We are well aware of the community’s concerns and are already working hard to support the police in tackling all kinds of antisocial behaviour, of which alcohol-related litter is just one aspect.
Our collaboration takes many forms and the facts show that it is working well. Most recently it has included a campaign of joint patrols by police and Street Scene officers that ran from June to August in areas that local people had highlighted as being of particular concern: Wisbech Park, St Peter’s Gardens, Tillery Field, Leverington Road Cemetery and Harecroft Road recreation ground. We are happy to continue these patrols.
This has proved highly effective: in those areas alcohol-related litter has gone down by 63 per cent. The patrols acted as a visible deterrent, as well as being an active way of encouraging responsible behaviour from those choosing to drink in a public place.
At the same time the council has provided specific powers to help the police tackle all alcohol-related problems. We have put in place orders that allow the police to remove alcohol from drinkers under certain circumstances in specific areas. We have also liaised with them to bring in a Cumulative Impact Policy on licensing regarding key parts of Wisbech that will help to counter the effects of alcohol sales and street drinking, including litter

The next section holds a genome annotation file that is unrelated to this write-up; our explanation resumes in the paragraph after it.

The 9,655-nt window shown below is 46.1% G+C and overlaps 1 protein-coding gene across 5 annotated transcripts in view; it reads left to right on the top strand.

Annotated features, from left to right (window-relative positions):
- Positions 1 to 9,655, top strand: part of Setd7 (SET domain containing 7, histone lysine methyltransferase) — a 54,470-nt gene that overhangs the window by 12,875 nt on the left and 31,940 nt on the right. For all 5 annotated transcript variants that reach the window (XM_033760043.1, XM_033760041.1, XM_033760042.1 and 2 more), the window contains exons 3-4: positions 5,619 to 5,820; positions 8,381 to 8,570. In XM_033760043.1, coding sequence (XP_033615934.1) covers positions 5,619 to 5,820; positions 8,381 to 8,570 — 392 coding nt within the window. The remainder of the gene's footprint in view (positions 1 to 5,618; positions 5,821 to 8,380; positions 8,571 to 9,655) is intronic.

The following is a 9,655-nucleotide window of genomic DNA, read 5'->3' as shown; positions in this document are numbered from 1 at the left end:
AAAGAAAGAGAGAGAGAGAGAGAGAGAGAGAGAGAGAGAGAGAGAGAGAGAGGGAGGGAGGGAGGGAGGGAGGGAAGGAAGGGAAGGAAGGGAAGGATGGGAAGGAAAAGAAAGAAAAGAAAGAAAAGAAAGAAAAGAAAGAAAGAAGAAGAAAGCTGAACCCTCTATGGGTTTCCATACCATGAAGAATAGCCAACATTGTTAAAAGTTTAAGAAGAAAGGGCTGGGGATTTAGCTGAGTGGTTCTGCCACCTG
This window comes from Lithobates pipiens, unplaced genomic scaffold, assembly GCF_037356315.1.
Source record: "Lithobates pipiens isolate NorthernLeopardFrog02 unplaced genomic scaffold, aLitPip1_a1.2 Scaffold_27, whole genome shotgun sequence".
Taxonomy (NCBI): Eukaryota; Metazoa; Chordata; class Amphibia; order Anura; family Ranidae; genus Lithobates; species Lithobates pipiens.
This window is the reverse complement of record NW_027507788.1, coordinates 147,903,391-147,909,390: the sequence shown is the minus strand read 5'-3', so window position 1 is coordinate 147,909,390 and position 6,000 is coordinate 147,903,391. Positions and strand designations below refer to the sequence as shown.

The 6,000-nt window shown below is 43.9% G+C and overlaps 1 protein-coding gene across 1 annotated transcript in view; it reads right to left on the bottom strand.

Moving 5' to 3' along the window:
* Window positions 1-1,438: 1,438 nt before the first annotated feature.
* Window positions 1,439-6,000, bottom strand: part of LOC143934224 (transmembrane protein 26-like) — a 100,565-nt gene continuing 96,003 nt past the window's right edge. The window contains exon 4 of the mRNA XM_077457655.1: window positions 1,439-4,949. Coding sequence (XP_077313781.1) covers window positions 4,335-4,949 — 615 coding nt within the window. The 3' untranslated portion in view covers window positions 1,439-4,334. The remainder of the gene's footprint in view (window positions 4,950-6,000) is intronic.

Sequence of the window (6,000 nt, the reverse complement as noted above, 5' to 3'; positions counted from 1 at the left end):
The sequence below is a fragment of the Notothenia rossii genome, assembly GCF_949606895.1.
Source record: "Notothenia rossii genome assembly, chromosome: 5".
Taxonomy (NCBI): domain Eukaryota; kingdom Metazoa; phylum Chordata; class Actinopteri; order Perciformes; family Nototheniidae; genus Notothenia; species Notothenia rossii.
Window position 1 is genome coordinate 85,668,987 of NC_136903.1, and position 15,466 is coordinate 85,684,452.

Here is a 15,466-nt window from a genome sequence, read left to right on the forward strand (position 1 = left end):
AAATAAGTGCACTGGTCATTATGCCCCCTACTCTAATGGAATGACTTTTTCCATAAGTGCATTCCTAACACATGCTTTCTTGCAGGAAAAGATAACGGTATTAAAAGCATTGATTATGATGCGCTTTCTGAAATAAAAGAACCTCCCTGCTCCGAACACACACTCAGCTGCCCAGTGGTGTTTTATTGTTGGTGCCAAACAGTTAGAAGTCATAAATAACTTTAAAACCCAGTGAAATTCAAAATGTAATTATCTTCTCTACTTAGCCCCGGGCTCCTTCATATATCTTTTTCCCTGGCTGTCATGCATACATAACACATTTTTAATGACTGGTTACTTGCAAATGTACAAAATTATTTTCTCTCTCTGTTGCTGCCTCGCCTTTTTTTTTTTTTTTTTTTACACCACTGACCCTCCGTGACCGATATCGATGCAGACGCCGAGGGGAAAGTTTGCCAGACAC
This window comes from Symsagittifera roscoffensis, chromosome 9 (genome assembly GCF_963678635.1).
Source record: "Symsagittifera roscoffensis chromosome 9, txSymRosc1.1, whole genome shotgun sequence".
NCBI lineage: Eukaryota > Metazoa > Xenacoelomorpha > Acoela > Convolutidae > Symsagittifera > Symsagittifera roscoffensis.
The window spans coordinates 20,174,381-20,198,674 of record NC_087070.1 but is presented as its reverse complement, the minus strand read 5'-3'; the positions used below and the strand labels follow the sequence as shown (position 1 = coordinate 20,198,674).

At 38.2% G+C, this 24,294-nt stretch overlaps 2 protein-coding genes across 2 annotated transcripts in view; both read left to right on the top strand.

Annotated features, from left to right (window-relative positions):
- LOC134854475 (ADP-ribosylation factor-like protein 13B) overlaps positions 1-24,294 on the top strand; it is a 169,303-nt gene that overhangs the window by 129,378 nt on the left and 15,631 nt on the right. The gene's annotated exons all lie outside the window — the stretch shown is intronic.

We have also worked with the police and the National Trust to tackle the issues caused by rough sleepers in the Trust’s land on Harecroft Road. This area was cleaned up on August 15.
The problem needs to be seen in its proper context. The fact is that alcohol-related litter makes up only a small part of the more than four tonnes of litter that is cleaned up in Fenland each day.
To tackle the irresponsible minority, the council carries out regular enforcement patrols that have engaged with thousands of people to encourage them to help keep Fenland clean and remind them of their own responsibilities. Where individuals are caught in the act of littering, officers issue fixed penalty notices, in line with government guidance. PCSOs also have the power to issue fixed penalties. Over the past five months, in the course of 480 hours of enforcement patrols, 13 fixed penalty tickets have been issued to people observed dropping litter and leaving it.
CCTV has a part to play, as it does in all in our joint efforts to combat crime and antisocial behaviour. Crime as a whole in Fenland is down 20 per cent and our CCTV operation continues to make a important contribution to that significant reduction. It is used when it is appropriate and practicable in particular circumstances and the police know that they can call on it, as they do regularly.